Well umm no actually, it has been found that these belts can actually increase, that’s right increase back injury.

‘But I lift heavy objects at my work not in the gym, surely that helps’ ….. no again, it has been found they have little to no preventative use in the work place.

The way they really work is they provide a sensory input and make you feel more secure and stable. This encourages the idea that your back needs to be stabilised, backs are actually sturdy and non-fragile and need no help in being stabilised.

You can now go and leave your back belts at home or in the shop!

If you have any back pain or just aches and niggles, give me a call and book in today to help you get back on track to being Fully Fit!

Siewe J, Rudat J, Röllinghoff M, et al. Injuries and overuse syndromes in powerlifting. Int J Sports Med. 2011 Sep;32(9):703–11. PubMed #21590644.

Steffens D, Maher CG, Pereira LS, et al. Prevention of Low Back Pain: A Systematic Review and Meta-analysis. JAMA Intern Med. 2016 Jan:1–10. PubMed #26752509. Back belts “do not appear to prevent LBP.”

https://www.painscience.com/articles/lifting-technique-is-not-important-for-your-back.php

The Best thing you can do for back pain!

bad back pain

the best thing for a bad back




Well 20 or so years ago the advice given for back pain was to rest/lie down, but research has now done a U turn and has shown that inactivity doesn’t help back pain but in fact makes it worse!!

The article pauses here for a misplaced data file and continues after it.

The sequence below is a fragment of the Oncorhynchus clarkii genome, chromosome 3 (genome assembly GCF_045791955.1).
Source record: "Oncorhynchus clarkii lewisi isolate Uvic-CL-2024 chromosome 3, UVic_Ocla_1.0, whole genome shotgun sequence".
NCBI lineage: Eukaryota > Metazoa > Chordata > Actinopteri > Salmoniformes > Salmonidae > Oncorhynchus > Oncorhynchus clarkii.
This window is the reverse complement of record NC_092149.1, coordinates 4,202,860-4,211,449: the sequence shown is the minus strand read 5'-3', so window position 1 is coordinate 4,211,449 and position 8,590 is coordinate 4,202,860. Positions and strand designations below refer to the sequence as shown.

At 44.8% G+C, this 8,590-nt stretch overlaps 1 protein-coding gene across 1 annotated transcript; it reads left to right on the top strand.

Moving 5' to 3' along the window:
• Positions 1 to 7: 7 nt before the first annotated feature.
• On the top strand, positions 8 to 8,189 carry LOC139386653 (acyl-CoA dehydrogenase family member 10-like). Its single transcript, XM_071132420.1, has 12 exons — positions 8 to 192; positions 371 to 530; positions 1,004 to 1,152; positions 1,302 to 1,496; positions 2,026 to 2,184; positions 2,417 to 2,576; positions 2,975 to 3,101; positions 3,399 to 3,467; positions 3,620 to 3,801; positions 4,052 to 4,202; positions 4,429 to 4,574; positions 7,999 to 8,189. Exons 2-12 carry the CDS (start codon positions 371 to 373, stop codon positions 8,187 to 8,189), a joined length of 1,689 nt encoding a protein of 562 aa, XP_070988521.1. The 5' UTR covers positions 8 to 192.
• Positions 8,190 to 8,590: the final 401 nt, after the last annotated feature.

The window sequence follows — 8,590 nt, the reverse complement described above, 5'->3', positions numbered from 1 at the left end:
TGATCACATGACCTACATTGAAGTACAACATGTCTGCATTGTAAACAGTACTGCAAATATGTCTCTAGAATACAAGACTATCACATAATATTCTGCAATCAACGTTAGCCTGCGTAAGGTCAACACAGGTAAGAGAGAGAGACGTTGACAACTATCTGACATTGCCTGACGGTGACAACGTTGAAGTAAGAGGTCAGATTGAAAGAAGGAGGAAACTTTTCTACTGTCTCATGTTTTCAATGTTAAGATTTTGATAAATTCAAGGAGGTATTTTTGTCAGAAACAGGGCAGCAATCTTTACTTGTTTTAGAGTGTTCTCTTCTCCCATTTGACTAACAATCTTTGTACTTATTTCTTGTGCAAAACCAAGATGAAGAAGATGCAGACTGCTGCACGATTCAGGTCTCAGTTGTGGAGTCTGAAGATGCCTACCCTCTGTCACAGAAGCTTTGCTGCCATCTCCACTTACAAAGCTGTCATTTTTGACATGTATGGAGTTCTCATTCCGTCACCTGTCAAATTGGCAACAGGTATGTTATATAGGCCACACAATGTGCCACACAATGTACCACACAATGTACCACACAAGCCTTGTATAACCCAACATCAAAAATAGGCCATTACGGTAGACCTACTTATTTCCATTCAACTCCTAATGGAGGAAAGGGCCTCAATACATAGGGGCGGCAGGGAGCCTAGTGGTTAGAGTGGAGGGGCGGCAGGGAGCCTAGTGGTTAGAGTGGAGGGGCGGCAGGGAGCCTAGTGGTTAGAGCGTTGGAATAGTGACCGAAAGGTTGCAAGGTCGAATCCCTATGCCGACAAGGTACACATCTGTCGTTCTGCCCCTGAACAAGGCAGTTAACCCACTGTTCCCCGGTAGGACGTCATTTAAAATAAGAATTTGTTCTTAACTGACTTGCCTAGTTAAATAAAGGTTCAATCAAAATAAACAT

Therefore the best thing you can do is keep moving. Researchers have so far not concluded that there is any type of exercise that is better so the best thing to do is pick an activity you like and keep doing it. Anything from Pilates through to swimming and general back stretches.


Keep moving to get your back to Fully Fit!


If you want more help with your own back pain, call me today and book a session in and remember you can sign up to my updates below and get £5 off your next treatment session!!


Below is just some further information on exercise and back pain

Searle, A., Spink, M., Ho, A., & Chuter, V. (2015). Exercise interventions for the treatment of chronic low back pain: a systematic review and meta-analysis of randomised controlled trials. Clinical rehabilitation, 29(12), 1155-1167.

Natour, J., Cazotti, L. D. A., Ribeiro, L. H., Baptista, A. S., & Jones, A. (2015). Pilates improves pain, function and quality of life in patients with chronic low back pain: a randomized controlled trial. Clinical rehabilitation, 29(1), 59-68.

Daenen, L., Varkey, E., Kellmann, M., & Nijs, J. (2015). Exercise, not to exercise, or how to exercise in patients with chronic pain? Applying science to practice. The Clinical journal of pain, 31(2), 108-114.

Murphy, S., Blake, C., Power, C. K., & Fullen, B. M. (2014). Outcomes of a group education/exercise intervention in a population of patients with non-specific low back pain: a 3-year review. Irish Journal of Medical Science (1971-), 183(3), 341-350.

Cohen, S. P. (2015, February). Epidemiology, diagnosis, and treatment of neck pain. In Mayo Clinic Proceedings (Vol. 90, No. 2, pp. 284-299). Elsevier.